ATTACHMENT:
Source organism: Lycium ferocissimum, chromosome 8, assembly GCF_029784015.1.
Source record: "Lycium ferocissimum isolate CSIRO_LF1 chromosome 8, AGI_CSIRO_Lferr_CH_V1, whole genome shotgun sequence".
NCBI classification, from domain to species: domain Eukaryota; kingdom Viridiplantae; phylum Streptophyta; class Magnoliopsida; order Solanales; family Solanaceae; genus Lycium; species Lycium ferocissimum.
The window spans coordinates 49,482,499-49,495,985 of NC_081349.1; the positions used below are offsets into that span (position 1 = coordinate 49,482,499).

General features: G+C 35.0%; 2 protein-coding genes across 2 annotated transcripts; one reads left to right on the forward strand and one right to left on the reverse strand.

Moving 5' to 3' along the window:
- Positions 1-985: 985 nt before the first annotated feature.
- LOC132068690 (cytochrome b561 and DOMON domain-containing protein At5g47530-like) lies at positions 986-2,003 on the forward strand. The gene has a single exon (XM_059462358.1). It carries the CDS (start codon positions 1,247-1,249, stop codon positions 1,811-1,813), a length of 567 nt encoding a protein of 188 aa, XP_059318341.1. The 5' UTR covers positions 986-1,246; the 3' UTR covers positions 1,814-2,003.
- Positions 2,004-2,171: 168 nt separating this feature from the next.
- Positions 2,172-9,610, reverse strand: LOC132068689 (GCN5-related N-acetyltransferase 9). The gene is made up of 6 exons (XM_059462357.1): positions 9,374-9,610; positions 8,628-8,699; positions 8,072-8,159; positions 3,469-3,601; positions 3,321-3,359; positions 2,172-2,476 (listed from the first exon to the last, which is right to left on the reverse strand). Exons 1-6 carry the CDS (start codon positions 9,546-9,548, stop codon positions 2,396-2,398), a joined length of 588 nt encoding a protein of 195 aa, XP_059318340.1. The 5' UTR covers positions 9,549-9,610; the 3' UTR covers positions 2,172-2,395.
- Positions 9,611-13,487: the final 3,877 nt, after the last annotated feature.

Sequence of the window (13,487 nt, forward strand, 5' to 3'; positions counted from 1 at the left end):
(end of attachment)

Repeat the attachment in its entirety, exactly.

Source organism: Lycium ferocissimum, chromosome 8, assembly GCF_029784015.1.
Source record: "Lycium ferocissimum isolate CSIRO_LF1 chromosome 8, AGI_CSIRO_Lferr_CH_V1, whole genome shotgun sequence".
NCBI classification, from domain to species: domain Eukaryota; kingdom Viridiplantae; phylum Streptophyta; class Magnoliopsida; order Solanales; family Solanaceae; genus Lycium; species Lycium ferocissimum.
The window spans coordinates 49,482,499-49,495,985 of NC_081349.1; the positions used below are offsets into that span (position 1 = coordinate 49,482,499).

General features: G+C 35.0%; 2 protein-coding genes across 2 annotated transcripts; one reads left to right on the forward strand and one right to left on the reverse strand.

Moving 5' to 3' along the window:
- Positions 1-985: 985 nt before the first annotated feature.
- LOC132068690 (cytochrome b561 and DOMON domain-containing protein At5g47530-like) lies at positions 986-2,003 on the forward strand. The gene has a single exon (XM_059462358.1). It carries the CDS (start codon positions 1,247-1,249, stop codon positions 1,811-1,813), a length of 567 nt encoding a protein of 188 aa, XP_059318341.1. The 5' UTR covers positions 986-1,246; the 3' UTR covers positions 1,814-2,003.
- Positions 2,004-2,171: 168 nt separating this feature from the next.
- Positions 2,172-9,610, reverse strand: LOC132068689 (GCN5-related N-acetyltransferase 9). The gene is made up of 6 exons (XM_059462357.1): positions 9,374-9,610; positions 8,628-8,699; positions 8,072-8,159; positions 3,469-3,601; positions 3,321-3,359; positions 2,172-2,476 (listed from the first exon to the last, which is right to left on the reverse strand). Exons 1-6 carry the CDS (start codon positions 9,546-9,548, stop codon positions 2,396-2,398), a joined length of 588 nt encoding a protein of 195 aa, XP_059318340.1. The 5' UTR covers positions 9,549-9,610; the 3' UTR covers positions 2,172-2,395.
- Positions 9,611-13,487: the final 3,877 nt, after the last annotated feature.

Sequence of the window (13,487 nt, forward strand, 5' to 3'; positions counted from 1 at the left end):